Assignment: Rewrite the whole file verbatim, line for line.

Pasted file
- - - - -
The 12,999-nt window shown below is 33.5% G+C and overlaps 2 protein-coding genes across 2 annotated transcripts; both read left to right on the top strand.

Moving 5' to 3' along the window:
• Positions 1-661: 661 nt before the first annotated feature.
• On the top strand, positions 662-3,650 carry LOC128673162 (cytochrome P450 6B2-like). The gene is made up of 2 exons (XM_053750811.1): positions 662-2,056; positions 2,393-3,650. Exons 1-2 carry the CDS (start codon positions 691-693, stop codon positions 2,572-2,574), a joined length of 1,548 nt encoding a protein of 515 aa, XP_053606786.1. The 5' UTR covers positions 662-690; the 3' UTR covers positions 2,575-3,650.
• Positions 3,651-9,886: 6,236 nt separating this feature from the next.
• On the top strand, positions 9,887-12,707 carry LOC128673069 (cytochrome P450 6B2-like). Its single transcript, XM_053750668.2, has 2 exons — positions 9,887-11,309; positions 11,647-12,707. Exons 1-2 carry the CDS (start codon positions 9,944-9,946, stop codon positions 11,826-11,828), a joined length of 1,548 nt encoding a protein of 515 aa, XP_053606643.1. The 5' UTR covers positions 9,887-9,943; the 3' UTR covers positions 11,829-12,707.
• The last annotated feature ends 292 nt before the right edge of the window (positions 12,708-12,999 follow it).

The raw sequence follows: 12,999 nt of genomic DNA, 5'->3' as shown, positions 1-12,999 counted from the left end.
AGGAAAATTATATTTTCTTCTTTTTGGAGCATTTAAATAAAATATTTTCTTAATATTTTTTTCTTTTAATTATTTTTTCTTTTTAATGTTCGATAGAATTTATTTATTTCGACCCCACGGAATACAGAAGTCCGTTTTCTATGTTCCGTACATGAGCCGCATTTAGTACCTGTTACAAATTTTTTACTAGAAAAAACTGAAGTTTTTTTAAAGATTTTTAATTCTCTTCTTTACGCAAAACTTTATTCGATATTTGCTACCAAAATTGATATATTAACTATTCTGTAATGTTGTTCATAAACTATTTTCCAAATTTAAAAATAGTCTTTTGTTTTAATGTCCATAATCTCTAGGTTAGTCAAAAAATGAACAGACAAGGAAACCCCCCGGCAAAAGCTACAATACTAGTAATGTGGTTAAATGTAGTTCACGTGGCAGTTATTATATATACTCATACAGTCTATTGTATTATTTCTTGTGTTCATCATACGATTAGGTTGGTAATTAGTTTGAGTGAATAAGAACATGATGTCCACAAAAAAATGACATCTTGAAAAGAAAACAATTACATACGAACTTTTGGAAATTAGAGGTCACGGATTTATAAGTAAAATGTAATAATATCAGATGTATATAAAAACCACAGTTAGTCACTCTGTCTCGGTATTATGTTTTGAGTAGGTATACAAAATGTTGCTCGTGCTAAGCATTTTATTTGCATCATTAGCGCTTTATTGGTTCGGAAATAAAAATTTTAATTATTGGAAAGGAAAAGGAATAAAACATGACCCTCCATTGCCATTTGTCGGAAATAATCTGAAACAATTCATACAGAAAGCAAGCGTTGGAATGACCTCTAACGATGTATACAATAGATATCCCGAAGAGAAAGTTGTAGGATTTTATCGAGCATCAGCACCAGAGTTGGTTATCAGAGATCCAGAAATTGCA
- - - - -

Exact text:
The 12,999-nt window shown below is 33.5% G+C and overlaps 2 protein-coding genes across 2 annotated transcripts; both read left to right on the top strand.

Moving 5' to 3' along the window:
• Positions 1-661: 661 nt before the first annotated feature.
• On the top strand, positions 662-3,650 carry LOC128673162 (cytochrome P450 6B2-like). The gene is made up of 2 exons (XM_053750811.1): positions 662-2,056; positions 2,393-3,650. Exons 1-2 carry the CDS (start codon positions 691-693, stop codon positions 2,572-2,574), a joined length of 1,548 nt encoding a protein of 515 aa, XP_053606786.1. The 5' UTR covers positions 662-690; the 3' UTR covers positions 2,575-3,650.
• Positions 3,651-9,886: 6,236 nt separating this feature from the next.
• On the top strand, positions 9,887-12,707 carry LOC128673069 (cytochrome P450 6B2-like). Its single transcript, XM_053750668.2, has 2 exons — positions 9,887-11,309; positions 11,647-12,707. Exons 1-2 carry the CDS (start codon positions 9,944-9,946, stop codon positions 11,826-11,828), a joined length of 1,548 nt encoding a protein of 515 aa, XP_053606643.1. The 5' UTR covers positions 9,887-9,943; the 3' UTR covers positions 11,829-12,707.
• The last annotated feature ends 292 nt before the right edge of the window (positions 12,708-12,999 follow it).

The raw sequence follows: 12,999 nt of genomic DNA, 5'->3' as shown, positions 1-12,999 counted from the left end.
AGGAAAATTATATTTTCTTCTTTTTGGAGCATTTAAATAAAATATTTTCTTAATATTTTTTTCTTTTAATTATTTTTTCTTTTTAATGTTCGATAGAATTTATTTATTTCGACCCCACGGAATACAGAAGTCCGTTTTCTATGTTCCGTACATGAGCCGCATTTAGTACCTGTTACAAATTTTTTACTAGAAAAAACTGAAGTTTTTTTAAAGATTTTTAATTCTCTTCTTTACGCAAAACTTTATTCGATATTTGCTACCAAAATTGATATATTAACTATTCTGTAATGTTGTTCATAAACTATTTTCCAAATTTAAAAATAGTCTTTTGTTTTAATGTCCATAATCTCTAGGTTAGTCAAAAAATGAACAGACAAGGAAACCCCCCGGCAAAAGCTACAATACTAGTAATGTGGTTAAATGTAGTTCACGTGGCAGTTATTATATATACTCATACAGTCTATTGTATTATTTCTTGTGTTCATCATACGATTAGGTTGGTAATTAGTTTGAGTGAATAAGAACATGATGTCCACAAAAAAATGACATCTTGAAAAGAAAACAATTACATACGAACTTTTGGAAATTAGAGGTCACGGATTTATAAGTAAAATGTAATAATATCAGATGTATATAAAAACCACAGTTAGTCACTCTGTCTCGGTATTATGTTTTGAGTAGGTATACAAAATGTTGCTCGTGCTAAGCATTTTATTTGCATCATTAGCGCTTTATTGGTTCGGAAATAAAAATTTTAATTATTGGAAAGGAAAAGGAATAAAACATGACCCTCCATTGCCATTTGTCGGAAATAATCTGAAACAATTCATACAGAAAGCAAGCGTTGGAATGACCTCTAACGATGTATACAATAGATATCCCGAAGAGAAAGTTGTAGGATTTTATCGAGCATCAGCACCAGAGTTGGTTATCAGAGATCCAGAAATTGCA